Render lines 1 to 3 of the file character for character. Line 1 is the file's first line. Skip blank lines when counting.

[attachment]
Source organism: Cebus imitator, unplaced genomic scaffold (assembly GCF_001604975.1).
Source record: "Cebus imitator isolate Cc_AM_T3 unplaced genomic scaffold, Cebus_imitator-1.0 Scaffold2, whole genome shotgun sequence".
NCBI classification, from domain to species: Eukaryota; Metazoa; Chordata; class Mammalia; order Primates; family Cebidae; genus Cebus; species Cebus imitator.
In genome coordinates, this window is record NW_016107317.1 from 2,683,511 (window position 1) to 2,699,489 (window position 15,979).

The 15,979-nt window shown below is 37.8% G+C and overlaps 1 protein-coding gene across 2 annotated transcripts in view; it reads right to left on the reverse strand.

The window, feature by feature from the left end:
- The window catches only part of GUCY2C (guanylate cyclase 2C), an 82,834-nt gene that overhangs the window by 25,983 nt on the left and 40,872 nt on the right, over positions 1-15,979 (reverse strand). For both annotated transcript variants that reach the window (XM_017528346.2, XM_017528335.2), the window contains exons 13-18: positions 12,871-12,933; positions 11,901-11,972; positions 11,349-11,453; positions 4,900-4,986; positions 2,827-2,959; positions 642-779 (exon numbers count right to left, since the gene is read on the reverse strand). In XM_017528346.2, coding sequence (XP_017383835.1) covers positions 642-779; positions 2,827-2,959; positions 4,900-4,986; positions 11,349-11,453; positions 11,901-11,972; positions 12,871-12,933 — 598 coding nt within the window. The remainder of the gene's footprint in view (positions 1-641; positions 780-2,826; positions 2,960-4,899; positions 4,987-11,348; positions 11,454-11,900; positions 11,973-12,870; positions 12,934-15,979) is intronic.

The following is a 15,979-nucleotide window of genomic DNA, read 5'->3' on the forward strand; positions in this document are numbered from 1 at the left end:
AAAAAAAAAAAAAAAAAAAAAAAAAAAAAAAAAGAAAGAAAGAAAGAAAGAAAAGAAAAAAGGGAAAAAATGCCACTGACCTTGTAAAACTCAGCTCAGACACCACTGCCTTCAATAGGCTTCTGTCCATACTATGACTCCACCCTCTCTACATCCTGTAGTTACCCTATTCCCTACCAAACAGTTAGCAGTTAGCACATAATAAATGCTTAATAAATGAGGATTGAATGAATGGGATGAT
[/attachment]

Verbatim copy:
Source organism: Cebus imitator, unplaced genomic scaffold (assembly GCF_001604975.1).
Source record: "Cebus imitator isolate Cc_AM_T3 unplaced genomic scaffold, Cebus_imitator-1.0 Scaffold2, whole genome shotgun sequence".
NCBI classification, from domain to species: Eukaryota; Metazoa; Chordata; class Mammalia; order Primates; family Cebidae; genus Cebus; species Cebus imitator.